We equally enjoy big nights in and big nights out, and we seem to ride a wave that ebbs and flows between partying hard and kissing boys to curling up in a blanket and drinking peppermint tea, retiring to bed at 10pm.

We’re still finding our groove in this world. We argue with ourselves, unsure of which voice we should be listening to. We start to feel we fit into a certain category, then we question and over analyse that choice of lifestyle, for we tend to over identify with the opinions and experiences of other people, who live very different lives.  We are still gathering opinions and experiences of our own, so we tend to be more malleable to those of the people we spend the most time with. Soon we will learn to hold our own, and we will probably learn it the hard way.

We thrive off of the depth of our emotions, sometimes feeling so happy that we’re sad, and so sad that we turn to happiness, because the fleeting nature of everything reveals itself, and we are learning to feel everything in its entirety, safe in the knowledge that this too, shall pass.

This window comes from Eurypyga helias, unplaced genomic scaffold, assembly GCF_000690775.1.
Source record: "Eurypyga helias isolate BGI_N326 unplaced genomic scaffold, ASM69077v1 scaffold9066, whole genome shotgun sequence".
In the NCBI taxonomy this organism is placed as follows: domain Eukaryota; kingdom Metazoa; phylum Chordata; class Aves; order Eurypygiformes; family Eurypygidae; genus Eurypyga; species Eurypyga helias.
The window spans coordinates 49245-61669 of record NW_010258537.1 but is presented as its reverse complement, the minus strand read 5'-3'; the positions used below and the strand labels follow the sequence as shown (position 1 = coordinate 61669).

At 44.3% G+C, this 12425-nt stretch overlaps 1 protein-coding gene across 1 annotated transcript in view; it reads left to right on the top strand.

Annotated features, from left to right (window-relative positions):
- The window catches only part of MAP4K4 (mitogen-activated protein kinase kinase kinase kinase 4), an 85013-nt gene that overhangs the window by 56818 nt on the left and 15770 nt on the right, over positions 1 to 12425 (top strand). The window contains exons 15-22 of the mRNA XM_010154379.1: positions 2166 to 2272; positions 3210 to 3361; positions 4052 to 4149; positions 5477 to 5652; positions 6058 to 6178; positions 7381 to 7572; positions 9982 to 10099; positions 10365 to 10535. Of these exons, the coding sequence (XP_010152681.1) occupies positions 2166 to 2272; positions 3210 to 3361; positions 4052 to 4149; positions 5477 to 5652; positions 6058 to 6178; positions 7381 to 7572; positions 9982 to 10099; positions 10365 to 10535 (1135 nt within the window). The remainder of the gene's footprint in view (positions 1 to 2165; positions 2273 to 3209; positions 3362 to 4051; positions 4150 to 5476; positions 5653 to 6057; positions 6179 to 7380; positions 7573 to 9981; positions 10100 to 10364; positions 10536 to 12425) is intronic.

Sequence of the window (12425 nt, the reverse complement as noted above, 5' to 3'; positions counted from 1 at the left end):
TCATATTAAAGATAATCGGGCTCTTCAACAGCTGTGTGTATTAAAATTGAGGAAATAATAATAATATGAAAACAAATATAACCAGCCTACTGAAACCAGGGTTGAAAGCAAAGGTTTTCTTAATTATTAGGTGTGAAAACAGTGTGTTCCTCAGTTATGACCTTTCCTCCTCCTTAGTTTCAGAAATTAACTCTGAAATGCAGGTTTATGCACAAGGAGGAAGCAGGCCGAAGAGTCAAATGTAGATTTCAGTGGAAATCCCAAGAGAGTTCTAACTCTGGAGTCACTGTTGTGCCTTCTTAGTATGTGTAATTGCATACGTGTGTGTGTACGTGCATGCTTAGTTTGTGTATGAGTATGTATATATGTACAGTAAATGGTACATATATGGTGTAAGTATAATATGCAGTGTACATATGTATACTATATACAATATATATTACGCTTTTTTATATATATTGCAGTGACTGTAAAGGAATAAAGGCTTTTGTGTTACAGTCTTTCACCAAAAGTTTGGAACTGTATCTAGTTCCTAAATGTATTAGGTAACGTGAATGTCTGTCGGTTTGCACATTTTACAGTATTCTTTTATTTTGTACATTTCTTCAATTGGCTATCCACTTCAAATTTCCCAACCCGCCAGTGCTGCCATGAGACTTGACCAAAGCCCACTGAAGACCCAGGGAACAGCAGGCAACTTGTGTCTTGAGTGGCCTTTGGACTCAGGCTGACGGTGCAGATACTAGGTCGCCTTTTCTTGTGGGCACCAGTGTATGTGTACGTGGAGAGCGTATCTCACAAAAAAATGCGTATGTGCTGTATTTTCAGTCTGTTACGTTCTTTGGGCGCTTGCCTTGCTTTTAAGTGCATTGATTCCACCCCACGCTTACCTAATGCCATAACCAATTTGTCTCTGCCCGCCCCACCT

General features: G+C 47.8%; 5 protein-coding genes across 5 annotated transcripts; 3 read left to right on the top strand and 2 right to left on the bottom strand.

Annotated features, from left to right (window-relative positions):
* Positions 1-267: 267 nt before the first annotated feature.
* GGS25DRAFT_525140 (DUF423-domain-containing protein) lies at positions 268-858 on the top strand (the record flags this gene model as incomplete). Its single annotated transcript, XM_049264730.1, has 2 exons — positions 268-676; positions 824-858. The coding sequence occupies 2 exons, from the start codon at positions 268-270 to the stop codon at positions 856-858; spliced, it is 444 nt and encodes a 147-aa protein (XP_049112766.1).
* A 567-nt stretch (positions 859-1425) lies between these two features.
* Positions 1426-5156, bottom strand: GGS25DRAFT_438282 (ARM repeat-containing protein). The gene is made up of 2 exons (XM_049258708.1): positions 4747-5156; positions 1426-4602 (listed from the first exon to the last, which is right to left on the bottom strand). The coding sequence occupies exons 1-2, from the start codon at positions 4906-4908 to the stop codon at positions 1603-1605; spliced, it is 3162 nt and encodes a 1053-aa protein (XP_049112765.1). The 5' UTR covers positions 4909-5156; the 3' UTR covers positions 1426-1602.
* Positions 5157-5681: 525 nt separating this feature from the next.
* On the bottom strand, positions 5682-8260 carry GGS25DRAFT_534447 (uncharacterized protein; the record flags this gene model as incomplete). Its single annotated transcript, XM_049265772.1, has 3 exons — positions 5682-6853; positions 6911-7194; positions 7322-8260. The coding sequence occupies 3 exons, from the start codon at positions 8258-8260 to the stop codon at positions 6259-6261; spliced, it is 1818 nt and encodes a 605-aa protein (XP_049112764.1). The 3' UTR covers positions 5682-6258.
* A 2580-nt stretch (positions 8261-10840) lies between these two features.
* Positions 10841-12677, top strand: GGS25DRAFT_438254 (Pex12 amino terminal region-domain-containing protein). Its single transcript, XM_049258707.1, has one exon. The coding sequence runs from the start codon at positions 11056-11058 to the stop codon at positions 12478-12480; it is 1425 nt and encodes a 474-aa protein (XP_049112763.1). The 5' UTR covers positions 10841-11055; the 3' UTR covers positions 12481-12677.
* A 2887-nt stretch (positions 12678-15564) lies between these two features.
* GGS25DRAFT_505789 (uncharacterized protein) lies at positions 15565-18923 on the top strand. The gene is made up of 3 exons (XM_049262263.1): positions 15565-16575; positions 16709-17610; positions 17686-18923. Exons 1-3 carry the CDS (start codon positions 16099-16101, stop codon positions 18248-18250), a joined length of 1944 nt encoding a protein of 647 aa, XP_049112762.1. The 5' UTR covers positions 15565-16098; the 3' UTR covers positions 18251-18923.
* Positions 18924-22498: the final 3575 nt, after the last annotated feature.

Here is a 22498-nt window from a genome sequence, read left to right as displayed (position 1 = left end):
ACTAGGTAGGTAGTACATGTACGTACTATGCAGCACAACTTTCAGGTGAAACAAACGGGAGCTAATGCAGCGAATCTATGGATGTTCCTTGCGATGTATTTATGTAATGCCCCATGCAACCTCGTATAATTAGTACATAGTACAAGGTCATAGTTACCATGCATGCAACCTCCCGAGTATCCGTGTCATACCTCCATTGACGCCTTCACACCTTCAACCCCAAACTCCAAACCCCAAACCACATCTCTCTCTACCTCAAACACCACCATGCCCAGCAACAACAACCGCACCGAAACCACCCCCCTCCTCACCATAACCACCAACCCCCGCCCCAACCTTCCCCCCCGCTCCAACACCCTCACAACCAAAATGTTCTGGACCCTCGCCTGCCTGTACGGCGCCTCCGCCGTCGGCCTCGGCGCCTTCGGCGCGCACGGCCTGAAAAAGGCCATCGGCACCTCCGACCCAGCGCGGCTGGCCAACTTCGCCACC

Love is something we may or may not have experienced, or perhaps we have fallen in love with the idea of a person as a reflection of the kind of person we would like to become.

Perhaps we have not yet experienced heart-aching, time-halting love that takes us out of ourselves and into someone else. We are curious about how that would feel, but we are also terrified, because we know how fickle our own emotions are, let alone anyone else’s. We fear love for its evasiveness, its inevitability, and its unpredictability. We don’t know ourselves when we’re in love, and that scares us, because we barely know ourselves as it is.